Bikini Kill is headin' to Dallas, y'all.Debi Del Grande
Texas isn’t always kind to those who aren’t white, heterosexual, cisgender men. In recent months, our politicians have virtually banned abortion and ramped up attacks on trans kids, drawing widespread condemnation and calls to boycott the state.
It’s the exact time that we need Bikini Kill the most. Luckily, the feminist music icons are heading to Dallas for a May 9 show at The Factory.
Speaking with the Observer days before embarking on an extensive tour, which spans dozens of cities and several countries over five months, musician Kathleen Hanna got candid about the band’s upcoming Texas dates. Bad state politics haven’t deterred her from flexing her frontwoman skills.
“I think we’re going to be thinking, ‘Thank God we’re here,’” she says. “Go where you’re needed.”
Bikini Kill formed in 1990 in Olympia, Washington. Through a heavy focus on DIY aesthetic, punk rock and unapologetic feminism, they spearheaded an all-out movement: riot grrrl. The band split up by the late '90s but eventually started playing again after a one-off gig in 2017.
In a way, Hanna’s prescient. She told Pitchfork in 2019 that the hearings for controversial Supreme Court nominee-turned-justice Brett Kavanaugh had been “horrifying,” adding: “I was thinking the whole time, ‘This is the end of legalized abortion.’”
Still, Hanna isn’t keen on punishing fans because of where they live, and she knows the Lone Star State isn’t a monolith.
“Texas isn’t all women-hating, trans-hating racist bigots,” Hanna says. “It’s also a lot of really interesting, awesome fucking progressive people.”
Much of what’s going on in the country is approaching a sort of “doomsday reality,” but Hanna’s not a total cynic. She’s excited about the future of activism. Awareness is spreading about LGBTQIA+ identities. When she was a kid, she says, there was a void of knowledge.
Bikini Kill is at the top of many musicians' list of influences, but Hanna says she’s found inspiration in up-and-coming bands. She’s looking forward to doing a gig with Problem Patterns, which describes itself as an Irish “DIY/queerpunk” outfit, and also admires The Linda Lindas, a punk quartet comprising four adolescent girls.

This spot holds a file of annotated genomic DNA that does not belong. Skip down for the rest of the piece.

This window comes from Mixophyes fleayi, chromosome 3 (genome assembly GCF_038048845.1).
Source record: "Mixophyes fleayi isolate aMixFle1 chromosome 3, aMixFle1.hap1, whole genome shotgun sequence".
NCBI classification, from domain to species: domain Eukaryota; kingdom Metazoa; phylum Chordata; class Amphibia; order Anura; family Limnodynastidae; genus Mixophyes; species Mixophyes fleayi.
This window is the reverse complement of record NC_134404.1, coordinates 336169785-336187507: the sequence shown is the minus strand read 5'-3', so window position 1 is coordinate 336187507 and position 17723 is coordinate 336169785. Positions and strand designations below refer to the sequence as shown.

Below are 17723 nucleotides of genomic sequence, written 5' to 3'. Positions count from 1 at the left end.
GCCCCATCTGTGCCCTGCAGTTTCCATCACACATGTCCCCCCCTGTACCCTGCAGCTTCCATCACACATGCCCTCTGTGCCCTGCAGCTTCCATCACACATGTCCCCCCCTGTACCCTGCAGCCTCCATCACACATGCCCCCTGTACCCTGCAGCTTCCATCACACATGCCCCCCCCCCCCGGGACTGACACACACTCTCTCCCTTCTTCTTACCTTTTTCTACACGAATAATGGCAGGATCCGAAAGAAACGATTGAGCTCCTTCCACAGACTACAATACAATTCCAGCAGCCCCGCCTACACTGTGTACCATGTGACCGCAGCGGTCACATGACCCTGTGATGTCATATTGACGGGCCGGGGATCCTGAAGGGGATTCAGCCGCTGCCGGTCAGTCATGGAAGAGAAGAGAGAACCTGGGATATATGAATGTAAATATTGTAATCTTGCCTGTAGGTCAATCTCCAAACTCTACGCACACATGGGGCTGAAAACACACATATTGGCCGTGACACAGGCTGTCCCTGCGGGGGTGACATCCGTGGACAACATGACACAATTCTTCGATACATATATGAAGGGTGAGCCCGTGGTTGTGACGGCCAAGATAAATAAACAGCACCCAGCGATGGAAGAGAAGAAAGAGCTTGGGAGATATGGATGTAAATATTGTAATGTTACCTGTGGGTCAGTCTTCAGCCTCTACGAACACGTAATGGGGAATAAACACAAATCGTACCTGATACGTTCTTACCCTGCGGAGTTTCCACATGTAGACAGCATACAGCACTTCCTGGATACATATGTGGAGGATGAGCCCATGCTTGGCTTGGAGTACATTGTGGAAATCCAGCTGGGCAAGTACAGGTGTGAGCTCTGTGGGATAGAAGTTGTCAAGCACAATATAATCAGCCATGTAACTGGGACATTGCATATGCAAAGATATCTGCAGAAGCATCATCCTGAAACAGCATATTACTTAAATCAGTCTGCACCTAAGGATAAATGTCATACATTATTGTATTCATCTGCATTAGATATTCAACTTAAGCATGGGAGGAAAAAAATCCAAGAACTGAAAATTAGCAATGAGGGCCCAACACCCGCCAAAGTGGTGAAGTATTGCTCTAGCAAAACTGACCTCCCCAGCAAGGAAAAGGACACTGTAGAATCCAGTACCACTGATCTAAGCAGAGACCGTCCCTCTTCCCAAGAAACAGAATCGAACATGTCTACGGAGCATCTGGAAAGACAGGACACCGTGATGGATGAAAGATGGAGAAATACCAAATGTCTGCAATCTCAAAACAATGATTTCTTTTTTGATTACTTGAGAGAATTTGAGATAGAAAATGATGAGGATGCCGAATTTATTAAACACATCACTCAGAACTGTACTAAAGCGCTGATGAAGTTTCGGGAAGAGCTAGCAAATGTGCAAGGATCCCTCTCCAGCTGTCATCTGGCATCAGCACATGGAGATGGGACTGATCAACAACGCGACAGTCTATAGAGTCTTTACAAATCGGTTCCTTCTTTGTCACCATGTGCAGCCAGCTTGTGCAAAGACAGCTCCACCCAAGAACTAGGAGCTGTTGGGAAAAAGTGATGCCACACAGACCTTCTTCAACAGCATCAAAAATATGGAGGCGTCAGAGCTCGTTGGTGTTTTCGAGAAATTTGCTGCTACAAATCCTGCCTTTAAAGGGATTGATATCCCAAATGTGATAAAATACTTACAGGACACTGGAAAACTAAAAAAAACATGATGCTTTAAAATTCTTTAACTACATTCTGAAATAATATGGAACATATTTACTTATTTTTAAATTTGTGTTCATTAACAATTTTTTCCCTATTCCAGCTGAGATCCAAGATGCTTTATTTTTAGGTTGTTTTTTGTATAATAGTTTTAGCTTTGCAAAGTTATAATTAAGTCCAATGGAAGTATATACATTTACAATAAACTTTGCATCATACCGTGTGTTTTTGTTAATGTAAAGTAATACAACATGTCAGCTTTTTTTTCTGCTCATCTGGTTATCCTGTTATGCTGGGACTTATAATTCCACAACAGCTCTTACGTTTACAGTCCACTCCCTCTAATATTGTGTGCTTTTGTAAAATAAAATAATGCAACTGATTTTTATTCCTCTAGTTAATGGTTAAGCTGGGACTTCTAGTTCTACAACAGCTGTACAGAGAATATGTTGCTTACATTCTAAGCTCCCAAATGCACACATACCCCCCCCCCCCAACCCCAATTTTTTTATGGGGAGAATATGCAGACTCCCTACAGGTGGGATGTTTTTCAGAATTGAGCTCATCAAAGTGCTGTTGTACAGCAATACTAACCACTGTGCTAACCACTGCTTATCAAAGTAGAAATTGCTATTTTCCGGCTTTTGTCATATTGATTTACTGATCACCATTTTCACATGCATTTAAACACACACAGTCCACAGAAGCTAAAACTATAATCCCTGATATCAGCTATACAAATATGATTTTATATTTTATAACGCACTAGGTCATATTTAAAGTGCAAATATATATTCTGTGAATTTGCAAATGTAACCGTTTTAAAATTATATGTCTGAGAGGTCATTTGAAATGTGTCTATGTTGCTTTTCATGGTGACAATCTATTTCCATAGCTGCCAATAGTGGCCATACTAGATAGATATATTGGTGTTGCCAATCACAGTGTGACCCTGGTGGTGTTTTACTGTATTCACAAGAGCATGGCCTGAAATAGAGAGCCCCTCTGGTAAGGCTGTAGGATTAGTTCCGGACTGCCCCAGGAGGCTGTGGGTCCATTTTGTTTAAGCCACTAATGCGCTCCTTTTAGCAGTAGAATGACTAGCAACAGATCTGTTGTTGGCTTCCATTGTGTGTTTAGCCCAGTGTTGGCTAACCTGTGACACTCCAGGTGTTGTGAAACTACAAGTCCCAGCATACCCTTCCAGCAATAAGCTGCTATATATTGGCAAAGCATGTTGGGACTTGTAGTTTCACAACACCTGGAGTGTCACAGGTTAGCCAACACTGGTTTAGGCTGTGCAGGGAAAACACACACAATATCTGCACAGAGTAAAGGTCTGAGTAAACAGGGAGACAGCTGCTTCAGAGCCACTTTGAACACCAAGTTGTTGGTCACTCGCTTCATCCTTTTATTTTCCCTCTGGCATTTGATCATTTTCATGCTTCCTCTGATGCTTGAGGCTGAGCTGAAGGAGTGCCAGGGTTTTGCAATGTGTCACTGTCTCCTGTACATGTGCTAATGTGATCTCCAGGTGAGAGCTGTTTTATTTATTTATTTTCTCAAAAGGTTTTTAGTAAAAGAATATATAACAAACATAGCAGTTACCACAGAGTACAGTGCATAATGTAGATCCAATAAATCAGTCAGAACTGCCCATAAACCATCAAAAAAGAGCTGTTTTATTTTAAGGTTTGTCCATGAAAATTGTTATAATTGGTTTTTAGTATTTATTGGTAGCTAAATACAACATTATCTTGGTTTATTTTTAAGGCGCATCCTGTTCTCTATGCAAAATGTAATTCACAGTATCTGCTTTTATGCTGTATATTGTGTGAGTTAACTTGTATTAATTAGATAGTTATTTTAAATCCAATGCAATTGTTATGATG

These days, it’s trendy for people of other generations to make fun of one another, Hanna says. ("OK, boomer!" is now a common refrain.) On stage, she likes to look out and see rooms filled with music fans ranging in age from 14 to 65 or older.
“I’m happy we’re all in the same room together and being human,” she says, “and being like, ‘Look, we have things in common. We have so much to learn from each other.’”
At the time of our call, Hanna had been getting ready for tour, which aside from doing yoga, rehearsing and gargling with saltwater included compiling guest lists. And, of course, making decisions on COVID protocols.
Back in 2020, before the pandemic hit, Bikini Kill was slated for a Northwest tour. Hanna recalls she was upset after they had to cancel their shows, particularly two in Olympia that would have benefited homeless people. (They've since been rescheduled for this September.)
She’s glad to be on a stage again, connecting with a live audience that's gone through a lot of the same things over a stressful couple of years. Still, Hanna knows that the pandemic is active. She has concerns about staying healthy and making it to the next show.
Texas ranks somewhat low in terms of percentage of population that’s vaccinated against COVID-19, coming in at No. 30. Hanna’s also thinking ahead of her Texas gigs: Are people in the front row going to be masked?
Back in the ‘90s, Hanna popularized the phrase “girls to the front,” a call for men to step aside so that female fans could come forward. In Texas, she says, she might introduce a slight amendment to that tagline: “Masked people to the front!”
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Simone Carter, a staff news reporter at the Dallas Observer, graduated from the University of North Texas' Mayborn School of Journalism. Her favorite color is red, but she digs Miles Davis' Kind of Blue.